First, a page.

LISTED FIRM BEGBIES TRAYNOR has revealed a reduction in staff within its insolvency division and an overall fall in profits in its latest half-year results.
Profit before tax fell to £2m for the six months to 31 October, from £3.4m for the same period last year and £2.1m compared to the preceding six months ended 30 April 2012.
Revenues were also down to £26.1m from £29.4m, compared to 2011 half year results.
Insolvency continues to prove a challenging market for the firm, which has reduced the number of staff in this division by about 3.5% to 449 at 31 October from 466 at the start of the financial year.
Profit in this division decreased to £6m from £7.2m for the same period last year, due to the reduction in revenue to £24m from £26.8m for insolvency.
Government statistics show that the UK insolvency market was 10% lower than the previous year for the third quarter.
Ric Traynor (pictured), executive chairman of Begbies Traynor, said: "Challenging market conditions have persisted with lower levels of activity in the insolvency market over the summer months. Overall, this led to a group performance with lower revenues and profits than the comparative period. In spite of this, the business remains profitable and continues to generate good operating margins through ongoing management of the group's cost base."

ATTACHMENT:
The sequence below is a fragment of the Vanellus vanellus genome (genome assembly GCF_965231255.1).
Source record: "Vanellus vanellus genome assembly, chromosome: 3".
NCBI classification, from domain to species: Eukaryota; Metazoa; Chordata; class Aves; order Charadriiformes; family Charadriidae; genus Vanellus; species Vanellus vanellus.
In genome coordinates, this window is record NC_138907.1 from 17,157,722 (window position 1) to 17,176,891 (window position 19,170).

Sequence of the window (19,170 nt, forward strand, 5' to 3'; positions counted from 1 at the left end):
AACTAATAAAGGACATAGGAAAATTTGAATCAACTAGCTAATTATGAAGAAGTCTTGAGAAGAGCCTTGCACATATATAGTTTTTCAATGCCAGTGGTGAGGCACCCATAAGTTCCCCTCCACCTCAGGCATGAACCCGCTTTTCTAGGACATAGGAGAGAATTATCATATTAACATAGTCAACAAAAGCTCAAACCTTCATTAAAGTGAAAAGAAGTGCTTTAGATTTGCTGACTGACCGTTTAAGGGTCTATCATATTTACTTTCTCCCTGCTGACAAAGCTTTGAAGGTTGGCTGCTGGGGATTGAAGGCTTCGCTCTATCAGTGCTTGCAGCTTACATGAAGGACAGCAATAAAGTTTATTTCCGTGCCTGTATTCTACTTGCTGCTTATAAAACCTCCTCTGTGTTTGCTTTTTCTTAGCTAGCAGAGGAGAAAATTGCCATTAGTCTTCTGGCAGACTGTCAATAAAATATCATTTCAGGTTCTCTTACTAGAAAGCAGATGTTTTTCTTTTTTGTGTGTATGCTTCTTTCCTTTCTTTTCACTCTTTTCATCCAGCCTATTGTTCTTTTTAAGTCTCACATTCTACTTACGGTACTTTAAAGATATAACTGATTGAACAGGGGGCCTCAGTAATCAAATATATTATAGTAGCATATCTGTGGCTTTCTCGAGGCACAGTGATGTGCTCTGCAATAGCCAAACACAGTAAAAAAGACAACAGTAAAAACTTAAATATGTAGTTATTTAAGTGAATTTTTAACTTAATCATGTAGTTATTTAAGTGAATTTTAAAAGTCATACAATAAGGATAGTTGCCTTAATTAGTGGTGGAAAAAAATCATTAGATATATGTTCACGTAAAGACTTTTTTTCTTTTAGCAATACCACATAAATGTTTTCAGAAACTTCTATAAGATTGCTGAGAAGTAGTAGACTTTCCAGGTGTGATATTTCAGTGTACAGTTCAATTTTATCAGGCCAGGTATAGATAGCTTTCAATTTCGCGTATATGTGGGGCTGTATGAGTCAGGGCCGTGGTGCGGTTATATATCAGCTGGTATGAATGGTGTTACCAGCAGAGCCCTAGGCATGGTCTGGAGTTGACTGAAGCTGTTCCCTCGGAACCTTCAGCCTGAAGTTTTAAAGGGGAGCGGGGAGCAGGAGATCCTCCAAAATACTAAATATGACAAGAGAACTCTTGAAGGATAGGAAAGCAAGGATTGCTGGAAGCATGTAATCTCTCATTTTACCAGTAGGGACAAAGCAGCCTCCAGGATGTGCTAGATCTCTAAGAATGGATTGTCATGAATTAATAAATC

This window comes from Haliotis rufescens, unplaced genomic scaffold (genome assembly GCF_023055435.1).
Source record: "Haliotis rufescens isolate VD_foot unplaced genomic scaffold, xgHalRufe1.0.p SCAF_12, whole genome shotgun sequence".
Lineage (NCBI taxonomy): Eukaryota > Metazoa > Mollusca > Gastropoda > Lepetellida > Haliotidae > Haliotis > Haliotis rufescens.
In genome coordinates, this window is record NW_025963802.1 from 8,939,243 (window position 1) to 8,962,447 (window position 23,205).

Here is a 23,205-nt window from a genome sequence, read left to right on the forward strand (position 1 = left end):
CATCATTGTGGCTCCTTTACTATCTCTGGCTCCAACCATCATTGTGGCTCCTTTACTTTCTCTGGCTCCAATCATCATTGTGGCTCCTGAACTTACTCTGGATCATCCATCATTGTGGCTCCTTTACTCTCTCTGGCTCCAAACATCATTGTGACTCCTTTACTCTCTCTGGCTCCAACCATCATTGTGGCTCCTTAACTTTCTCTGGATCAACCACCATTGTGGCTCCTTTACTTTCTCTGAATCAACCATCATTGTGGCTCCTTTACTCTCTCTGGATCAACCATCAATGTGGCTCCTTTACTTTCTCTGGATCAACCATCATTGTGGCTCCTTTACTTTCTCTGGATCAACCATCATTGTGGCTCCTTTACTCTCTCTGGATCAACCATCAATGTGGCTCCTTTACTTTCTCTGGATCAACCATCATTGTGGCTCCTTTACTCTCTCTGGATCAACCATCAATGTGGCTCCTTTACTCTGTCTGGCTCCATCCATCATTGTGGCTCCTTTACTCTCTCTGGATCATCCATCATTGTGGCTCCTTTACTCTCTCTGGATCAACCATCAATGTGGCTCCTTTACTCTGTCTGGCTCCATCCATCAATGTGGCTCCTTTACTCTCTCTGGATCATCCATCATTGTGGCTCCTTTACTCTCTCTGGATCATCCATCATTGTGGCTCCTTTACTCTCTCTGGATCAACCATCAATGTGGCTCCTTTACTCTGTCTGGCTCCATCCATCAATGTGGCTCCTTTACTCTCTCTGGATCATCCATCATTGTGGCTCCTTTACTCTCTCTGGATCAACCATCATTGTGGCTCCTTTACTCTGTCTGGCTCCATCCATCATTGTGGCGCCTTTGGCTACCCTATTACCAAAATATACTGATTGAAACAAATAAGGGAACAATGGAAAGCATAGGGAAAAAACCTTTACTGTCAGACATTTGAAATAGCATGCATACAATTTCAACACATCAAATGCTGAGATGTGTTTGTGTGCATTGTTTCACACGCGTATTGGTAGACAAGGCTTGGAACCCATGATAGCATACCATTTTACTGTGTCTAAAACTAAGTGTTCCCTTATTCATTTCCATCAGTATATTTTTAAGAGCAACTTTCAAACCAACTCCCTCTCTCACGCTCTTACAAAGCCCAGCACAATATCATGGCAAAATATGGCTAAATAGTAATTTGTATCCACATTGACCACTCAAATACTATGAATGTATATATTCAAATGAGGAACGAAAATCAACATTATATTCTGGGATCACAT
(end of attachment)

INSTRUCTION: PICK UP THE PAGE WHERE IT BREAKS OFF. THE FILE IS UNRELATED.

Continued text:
Traynor expects corporate insolvencies to remain stable in the future, although it will remain challenging.
This is the first period in which the firm has operated in its restructured form following the sale of various divisions such as the tax and red flag operations.
However, other areas of decrease include its global risk division which fell to £2.2m from £2.6m generating a profit of £200,000 – the same profit reported for the corresponding period last year.
Global risk is a specialist risk, forensic investigation and security consultancy with services such as forensic technology, accountancy and risk as well as corporate intelligence and investigations.
Despite the fall in revenues, net borrowing fell dramatically to £18.3m from £27.3m leaving significant headroom for the firm which has credit facilities of £35m. Traynor also said he believes the firm's trading for the full year will be unchanged from the year before.
"We anticipate an improvement in activity in the second half of the financial year during the traditionally busier winter months. Given this, we currently anticipate that the group's performance for the year as a whole will be broadly in line with last year," he said.
"Over the last two years, the group has reduced like for like costs in its continuing businesses by £5m per annum, whilst maintaining the potential to significantly improve its financial performance should more favourable market conditions return."
Surely for a professional services firm these are yet again very poor results when you look at it in this way? There is obviously something radically wrong with the business model.
Posted by: Paul Brindley, 20 Dec 2012 | 13:53
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